Though the livability of our communities depends on reliable public services, the region's infrastructure systems face challenges with investment and maintenance shortfalls, uneven funding systems, and multi-layered jurisdictional patterns.
Some types of infrastructure are provided through rate-based funding systems, such as water, sewer, electricity and natural gas. Rate-funded services tend to enjoy more stable and predictable funding but can face significant difficulties in obtaining large amounts of up-front capital needed to make major improvements or expand capacity. Non-rate-based infrastructure providers generally suffer from a lack of significant and stable sources of funding for maintenance and operations and experience varying degrees of success in gaining support for voter-approved bonds to fund capital improvements. Also, jurisdictional boundaries for service providers tend to be haphazard and based more on historical happenstance than thoughtful design, making it hard to realize efficiencies through the coordination of service delivery and capital investments.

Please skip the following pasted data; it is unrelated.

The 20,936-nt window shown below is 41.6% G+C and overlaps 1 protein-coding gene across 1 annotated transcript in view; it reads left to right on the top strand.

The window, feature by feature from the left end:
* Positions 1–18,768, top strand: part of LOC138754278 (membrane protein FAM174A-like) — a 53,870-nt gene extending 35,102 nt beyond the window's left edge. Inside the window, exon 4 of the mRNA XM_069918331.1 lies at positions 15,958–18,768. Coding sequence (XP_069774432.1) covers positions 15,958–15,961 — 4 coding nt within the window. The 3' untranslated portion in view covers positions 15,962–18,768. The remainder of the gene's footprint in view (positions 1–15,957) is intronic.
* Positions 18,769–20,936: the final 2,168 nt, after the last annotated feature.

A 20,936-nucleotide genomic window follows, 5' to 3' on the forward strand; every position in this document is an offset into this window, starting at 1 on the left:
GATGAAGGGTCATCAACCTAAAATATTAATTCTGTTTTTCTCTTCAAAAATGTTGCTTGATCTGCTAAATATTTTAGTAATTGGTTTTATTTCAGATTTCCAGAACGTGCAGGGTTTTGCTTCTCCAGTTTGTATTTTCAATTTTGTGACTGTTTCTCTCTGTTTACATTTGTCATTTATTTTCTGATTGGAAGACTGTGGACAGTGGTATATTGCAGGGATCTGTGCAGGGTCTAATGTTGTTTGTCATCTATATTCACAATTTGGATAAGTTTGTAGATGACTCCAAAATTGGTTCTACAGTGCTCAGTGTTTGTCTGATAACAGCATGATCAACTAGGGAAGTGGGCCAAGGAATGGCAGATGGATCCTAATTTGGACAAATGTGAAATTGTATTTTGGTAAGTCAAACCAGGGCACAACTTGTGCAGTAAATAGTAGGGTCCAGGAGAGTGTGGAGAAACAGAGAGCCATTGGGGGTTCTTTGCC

The Regional Infrastructure Analysis focuses on eight different types of infrastructure that are needed to create and sustain great communities:
Civic buildings and facilities: Capital funding for civic structures is often subject to voter support and must compete against other interests for scarce resources. Urban amenities such as plazas, streetscapes, and some civic structures - critical components of downtown redevelopment efforts - are often supported through urban renewal programs and public/private development agreements. No dedicated funding source for operations and maintenance exists for this type of infrastructure.